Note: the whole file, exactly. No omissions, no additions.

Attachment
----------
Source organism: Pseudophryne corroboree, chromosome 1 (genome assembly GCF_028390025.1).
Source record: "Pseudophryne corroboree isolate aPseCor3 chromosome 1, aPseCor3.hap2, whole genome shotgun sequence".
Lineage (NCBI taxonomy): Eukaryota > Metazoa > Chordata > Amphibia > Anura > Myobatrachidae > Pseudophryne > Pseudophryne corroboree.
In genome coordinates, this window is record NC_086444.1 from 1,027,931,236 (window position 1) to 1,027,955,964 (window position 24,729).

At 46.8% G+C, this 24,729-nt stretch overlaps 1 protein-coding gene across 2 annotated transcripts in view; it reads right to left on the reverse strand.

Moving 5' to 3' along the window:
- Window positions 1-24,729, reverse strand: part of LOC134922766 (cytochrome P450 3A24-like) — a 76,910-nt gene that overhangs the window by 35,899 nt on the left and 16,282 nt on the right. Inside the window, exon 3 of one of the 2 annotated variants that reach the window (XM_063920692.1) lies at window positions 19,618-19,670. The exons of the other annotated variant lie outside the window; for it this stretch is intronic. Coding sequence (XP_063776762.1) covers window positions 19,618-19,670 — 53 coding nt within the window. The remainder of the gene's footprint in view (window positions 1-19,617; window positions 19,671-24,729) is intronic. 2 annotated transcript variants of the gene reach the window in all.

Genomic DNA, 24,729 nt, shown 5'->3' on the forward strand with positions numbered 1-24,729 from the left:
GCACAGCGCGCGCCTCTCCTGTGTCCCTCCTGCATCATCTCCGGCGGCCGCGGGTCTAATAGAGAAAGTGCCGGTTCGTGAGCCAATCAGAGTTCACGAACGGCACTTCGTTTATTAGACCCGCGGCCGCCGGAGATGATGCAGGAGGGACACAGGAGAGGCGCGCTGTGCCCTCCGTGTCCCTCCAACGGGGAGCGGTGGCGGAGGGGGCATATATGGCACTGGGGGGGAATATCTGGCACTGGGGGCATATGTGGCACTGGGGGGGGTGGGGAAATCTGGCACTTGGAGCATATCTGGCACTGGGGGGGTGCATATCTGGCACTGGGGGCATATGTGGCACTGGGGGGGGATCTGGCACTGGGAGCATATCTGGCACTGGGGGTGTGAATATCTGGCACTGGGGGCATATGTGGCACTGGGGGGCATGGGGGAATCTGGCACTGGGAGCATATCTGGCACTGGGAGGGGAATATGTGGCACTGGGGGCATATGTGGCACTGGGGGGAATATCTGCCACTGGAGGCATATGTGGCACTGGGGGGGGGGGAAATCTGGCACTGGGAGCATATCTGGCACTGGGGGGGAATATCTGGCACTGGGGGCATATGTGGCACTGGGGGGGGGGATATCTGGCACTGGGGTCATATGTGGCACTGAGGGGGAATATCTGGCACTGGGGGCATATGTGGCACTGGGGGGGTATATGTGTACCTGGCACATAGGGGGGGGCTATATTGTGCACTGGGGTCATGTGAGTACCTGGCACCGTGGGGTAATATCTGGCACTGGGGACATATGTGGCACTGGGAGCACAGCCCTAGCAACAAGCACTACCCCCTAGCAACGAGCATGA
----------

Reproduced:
Source organism: Pseudophryne corroboree, chromosome 1 (genome assembly GCF_028390025.1).
Source record: "Pseudophryne corroboree isolate aPseCor3 chromosome 1, aPseCor3.hap2, whole genome shotgun sequence".
Lineage (NCBI taxonomy): Eukaryota > Metazoa > Chordata > Amphibia > Anura > Myobatrachidae > Pseudophryne > Pseudophryne corroboree.
In genome coordinates, this window is record NC_086444.1 from 1,027,931,236 (window position 1) to 1,027,955,964 (window position 24,729).

At 46.8% G+C, this 24,729-nt stretch overlaps 1 protein-coding gene across 2 annotated transcripts in view; it reads right to left on the reverse strand.

Moving 5' to 3' along the window:
- Window positions 1-24,729, reverse strand: part of LOC134922766 (cytochrome P450 3A24-like) — a 76,910-nt gene that overhangs the window by 35,899 nt on the left and 16,282 nt on the right. Inside the window, exon 3 of one of the 2 annotated variants that reach the window (XM_063920692.1) lies at window positions 19,618-19,670. The exons of the other annotated variant lie outside the window; for it this stretch is intronic. Coding sequence (XP_063776762.1) covers window positions 19,618-19,670 — 53 coding nt within the window. The remainder of the gene's footprint in view (window positions 1-19,617; window positions 19,671-24,729) is intronic. 2 annotated transcript variants of the gene reach the window in all.

Genomic DNA, 24,729 nt, shown 5'->3' on the forward strand with positions numbered 1-24,729 from the left:
GCACAGCGCGCGCCTCTCCTGTGTCCCTCCTGCATCATCTCCGGCGGCCGCGGGTCTAATAGAGAAAGTGCCGGTTCGTGAGCCAATCAGAGTTCACGAACGGCACTTCGTTTATTAGACCCGCGGCCGCCGGAGATGATGCAGGAGGGACACAGGAGAGGCGCGCTGTGCCCTCCGTGTCCCTCCAACGGGGAGCGGTGGCGGAGGGGGCATATATGGCACTGGGGGGGAATATCTGGCACTGGGGGCATATGTGGCACTGGGGGGGGTGGGGAAATCTGGCACTTGGAGCATATCTGGCACTGGGGGGGTGCATATCTGGCACTGGGGGCATATGTGGCACTGGGGGGGGATCTGGCACTGGGAGCATATCTGGCACTGGGGGTGTGAATATCTGGCACTGGGGGCATATGTGGCACTGGGGGGCATGGGGGAATCTGGCACTGGGAGCATATCTGGCACTGGGAGGGGAATATGTGGCACTGGGGGCATATGTGGCACTGGGGGGAATATCTGCCACTGGAGGCATATGTGGCACTGGGGGGGGGGGAAATCTGGCACTGGGAGCATATCTGGCACTGGGGGGGAATATCTGGCACTGGGGGCATATGTGGCACTGGGGGGGGGGATATCTGGCACTGGGGTCATATGTGGCACTGAGGGGGAATATCTGGCACTGGGGGCATATGTGGCACTGGGGGGGTATATGTGTACCTGGCACATAGGGGGGGGCTATATTGTGCACTGGGGTCATGTGAGTACCTGGCACCGTGGGGTAATATCTGGCACTGGGGACATATGTGGCACTGGGAGCACAGCCCTAGCAACAAGCACTACCCCCTAGCAACGAGCATGA